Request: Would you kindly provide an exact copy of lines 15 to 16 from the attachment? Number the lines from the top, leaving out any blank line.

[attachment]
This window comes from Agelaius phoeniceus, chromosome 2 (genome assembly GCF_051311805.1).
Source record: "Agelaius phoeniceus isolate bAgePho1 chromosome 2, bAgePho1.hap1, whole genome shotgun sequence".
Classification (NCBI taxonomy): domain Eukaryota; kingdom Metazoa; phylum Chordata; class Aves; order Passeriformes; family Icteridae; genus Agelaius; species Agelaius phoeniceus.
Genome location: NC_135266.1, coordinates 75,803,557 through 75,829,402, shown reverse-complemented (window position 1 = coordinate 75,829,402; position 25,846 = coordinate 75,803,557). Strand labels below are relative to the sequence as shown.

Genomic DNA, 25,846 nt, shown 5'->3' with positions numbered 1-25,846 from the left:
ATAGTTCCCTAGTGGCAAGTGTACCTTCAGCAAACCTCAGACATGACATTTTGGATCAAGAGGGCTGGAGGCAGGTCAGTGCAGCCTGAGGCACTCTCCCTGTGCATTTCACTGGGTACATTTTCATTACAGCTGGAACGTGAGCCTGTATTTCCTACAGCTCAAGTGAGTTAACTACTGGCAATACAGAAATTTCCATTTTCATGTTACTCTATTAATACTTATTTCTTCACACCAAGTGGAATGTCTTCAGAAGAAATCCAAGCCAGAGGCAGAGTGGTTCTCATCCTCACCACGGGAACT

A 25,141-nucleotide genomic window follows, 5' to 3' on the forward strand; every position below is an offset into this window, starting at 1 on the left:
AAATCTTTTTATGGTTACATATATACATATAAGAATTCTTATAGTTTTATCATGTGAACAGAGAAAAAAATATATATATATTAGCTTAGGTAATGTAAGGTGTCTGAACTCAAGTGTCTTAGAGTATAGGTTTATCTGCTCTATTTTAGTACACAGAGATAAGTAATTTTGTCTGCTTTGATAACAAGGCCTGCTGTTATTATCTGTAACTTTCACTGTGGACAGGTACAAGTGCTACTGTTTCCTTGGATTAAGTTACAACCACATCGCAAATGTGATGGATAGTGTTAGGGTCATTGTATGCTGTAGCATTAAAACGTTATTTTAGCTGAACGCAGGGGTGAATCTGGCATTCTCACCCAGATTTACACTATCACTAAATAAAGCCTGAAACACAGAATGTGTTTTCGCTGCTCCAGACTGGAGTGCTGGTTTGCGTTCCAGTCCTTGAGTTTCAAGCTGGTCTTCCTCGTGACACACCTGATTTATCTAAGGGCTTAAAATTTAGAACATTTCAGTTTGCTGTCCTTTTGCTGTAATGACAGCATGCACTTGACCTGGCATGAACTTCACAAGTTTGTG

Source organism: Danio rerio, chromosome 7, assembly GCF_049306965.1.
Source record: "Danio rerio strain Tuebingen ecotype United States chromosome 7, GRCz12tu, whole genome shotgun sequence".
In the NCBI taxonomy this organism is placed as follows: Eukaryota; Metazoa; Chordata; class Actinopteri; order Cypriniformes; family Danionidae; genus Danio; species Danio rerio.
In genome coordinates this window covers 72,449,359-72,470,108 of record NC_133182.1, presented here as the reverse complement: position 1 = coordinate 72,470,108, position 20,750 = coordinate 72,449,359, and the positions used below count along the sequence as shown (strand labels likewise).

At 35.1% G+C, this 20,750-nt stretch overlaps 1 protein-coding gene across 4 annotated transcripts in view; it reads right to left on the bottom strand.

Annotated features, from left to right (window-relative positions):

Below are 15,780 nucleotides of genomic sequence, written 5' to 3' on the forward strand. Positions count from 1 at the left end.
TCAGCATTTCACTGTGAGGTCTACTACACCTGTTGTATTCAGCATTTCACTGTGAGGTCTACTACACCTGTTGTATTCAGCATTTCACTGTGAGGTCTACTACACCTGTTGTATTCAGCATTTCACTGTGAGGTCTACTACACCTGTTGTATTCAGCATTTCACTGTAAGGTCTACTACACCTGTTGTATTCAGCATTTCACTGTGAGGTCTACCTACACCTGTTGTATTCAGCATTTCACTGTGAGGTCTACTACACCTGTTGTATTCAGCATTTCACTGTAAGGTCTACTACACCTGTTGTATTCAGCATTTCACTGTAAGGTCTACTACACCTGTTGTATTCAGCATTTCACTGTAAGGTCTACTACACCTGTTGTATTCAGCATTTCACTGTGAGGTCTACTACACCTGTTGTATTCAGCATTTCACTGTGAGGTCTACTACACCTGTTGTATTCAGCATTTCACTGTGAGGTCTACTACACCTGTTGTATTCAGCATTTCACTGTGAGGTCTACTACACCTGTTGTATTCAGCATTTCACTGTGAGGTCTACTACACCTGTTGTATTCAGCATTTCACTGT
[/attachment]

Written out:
Below are 15,780 nucleotides of genomic sequence, written 5' to 3' on the forward strand. Positions count from 1 at the left end.
TCAGCATTTCACTGTGAGGTCTACTACACCTGTTGTATTCAGCATTTCACTGTGAGGTCTACTACACCTGTTGTATTCAGCATTTCACTGTGAGGTCTACTACACCTGTTGTATTCAGCATTTCACTGTGAGGTCTACTACACCTGTTGTATTCAGCATTTCACTGTAAGGTCTACTACACCTGTTGTATTCAGCATTTCACTGTGAGGTCTACCTACACCTGTTGTATTCAGCATTTCACTGTGAGGTCTACTACACCTGTTGTATTCAGCATTTCACTGTAAGGTCTACTACACCTGTTGTATTCAGCATTTCACTGTAAGGTCTACTACACCTGTTGTATTCAGCATTTCACTGTAAGGTCTACTACACCTGTTGTATTCAGCATTTCACTGTGAGGTCTACTACACCTGTTGTATTCAGCATTTCACTGTGAGGTCTACTACACCTGTTGTATTCAGCATTTCACTGTGAGGTCTACTACACCTGTTGTATTCAGCATTTCACTGTGAGGTCTACTACACCTGTTGTATTCAGCATTTCACTGTGAGGTCTACTACACCTGTTGTATTCAGCATTTCACTGT